January 20, 2018
Saturday, October 4, 2014

Crime rate threatens Uruguay's Broad Front dominance

Ruling-party Broad Front’s candidate for president and former leader of Uruguay Tabaré Vázquez.
Ruling-party Broad Front’s candidate for president and former leader of Uruguay Tabaré Vázquez.
Ruling-party Broad Front’s candidate for president and former leader of Uruguay Tabaré Vázquez.
By Carolina Thibaud
Herald Staff

Issue is voters’ top concern but initiative to lower age of criminal responsibility loses steam

With presidential elections less than a month away, crime and the generalized feeling of insecurity are threatening to put an end to a decade of leftist Broad Front rule in neighbouring Uruguay. According to surveys, crime tops voters’ list of concerns — around 30 percent say it’s their main worry ahead of the election — and the issue is becoming increasingly dominant in the media as the campaign enters its final stretch. Just a few days ago, the death of a man who was murdered in cold blood while riding on a public bus in Montevideo shocked public opinion and led to calls for tougher punishment.

With official statistics showing that homicides and violent theft have soared during the last decade, ruling-party candidate and former president Tabaré Vázquez has often been put on the back foot, failing to defend the government’s security record.

A pledge by him last week to keep Interior Minister Eduardo Bonomi in his post if he were elected was immediately slammed by opposition candidates Luis Lacalle Pou (from the National Party) and Pedro Bordaberry (from the Colorado Party) and even questioned in the press, with many considering it to be a tactical mistake considering that Bonomi is the most unpopular minister in President José Mujica’s administration.

The former president is still the frontrunner ahead of the first round but polls have consistently shown that he will face the National Party candidate in a runoff vote, where the two would be neck-and-neck, with the majority of Bordaberry’s voters likely to back Lacalle Pou.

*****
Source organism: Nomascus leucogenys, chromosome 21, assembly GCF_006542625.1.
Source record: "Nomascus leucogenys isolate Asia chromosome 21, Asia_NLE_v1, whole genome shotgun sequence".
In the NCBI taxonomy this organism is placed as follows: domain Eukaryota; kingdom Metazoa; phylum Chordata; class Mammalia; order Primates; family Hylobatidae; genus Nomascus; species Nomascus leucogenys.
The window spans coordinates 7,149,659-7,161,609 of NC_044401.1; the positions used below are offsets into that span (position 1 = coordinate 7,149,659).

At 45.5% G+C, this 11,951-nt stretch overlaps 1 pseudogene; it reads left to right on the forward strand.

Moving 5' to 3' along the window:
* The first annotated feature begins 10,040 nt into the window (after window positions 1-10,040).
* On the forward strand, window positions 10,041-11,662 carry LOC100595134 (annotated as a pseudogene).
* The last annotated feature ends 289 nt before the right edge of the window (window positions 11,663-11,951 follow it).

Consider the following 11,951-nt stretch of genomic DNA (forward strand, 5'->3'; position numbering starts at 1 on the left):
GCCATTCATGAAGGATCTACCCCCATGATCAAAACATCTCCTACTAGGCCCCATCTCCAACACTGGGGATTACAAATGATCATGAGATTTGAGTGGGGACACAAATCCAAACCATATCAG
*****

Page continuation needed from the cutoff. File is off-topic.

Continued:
With crime on the rise, Bordaberry and his Colorado Party have championed an initiative to lower the age of criminal responsibility — from 18 to 16 — and have managed to gather enough signatures to put the proposal to a public vote in a referendum that will be carried out on the same day of the presidential election, October 26.


By including a “Yes” vote along with their chosen presidential ticket, Uruguayans will back the penal reform. Failing to do so will naturally imply that they are against it. Those who back the lowering of the age of criminal responsibility argue that the system favours the status quo and they are fighting to keep the issue on top of voters’ minds.

Among the supporters is Fundación Propuestas (Fundapro), an NGO linked to Vamos Uruguay, Bordaberry’s political grouping within the Colorado Party alliance. Fundapro has been crafting its own statistics on crime for several years now and argues that those released by the government “lack transparency.”

“The numbers provided by the Interior Ministry lack transparency and the information is partial,” said Guillermo Maciel, the head of Fundapro’s Observatory on Public Security. “There’s no correlation between, for example, the number of homicides reported by the media and those that appear in official statistics,” he added.

According to a recent editorial by El País, Uruguay’s best-known newspaper, during the first half of 2014 the number of violent robberies rose 10 percent compared to the first half of 2013. And when it came to homicides, the statistics are even worse — the country registered more murders than New York, even though its population is almost three times smaller.

“Of the 138 homicides committed in Uruguay during the first half of the year, 83 took place in Montevideo, the capital. This means that “inhabitants of Montevideo (with a population of 1.3 million) are three times as likely to be murdered than inhabitants of New York,” the editorial stated.

A recent UN report however put Uruguay among Latin America’s safest countries, even though its homicide rate is well above that of the region’s best-ranked countries. While Chile’s homicide rate is 3.1 for every 100,000 inhabitants and Argentina’s is 5.5, Uruguay’s is 7.9.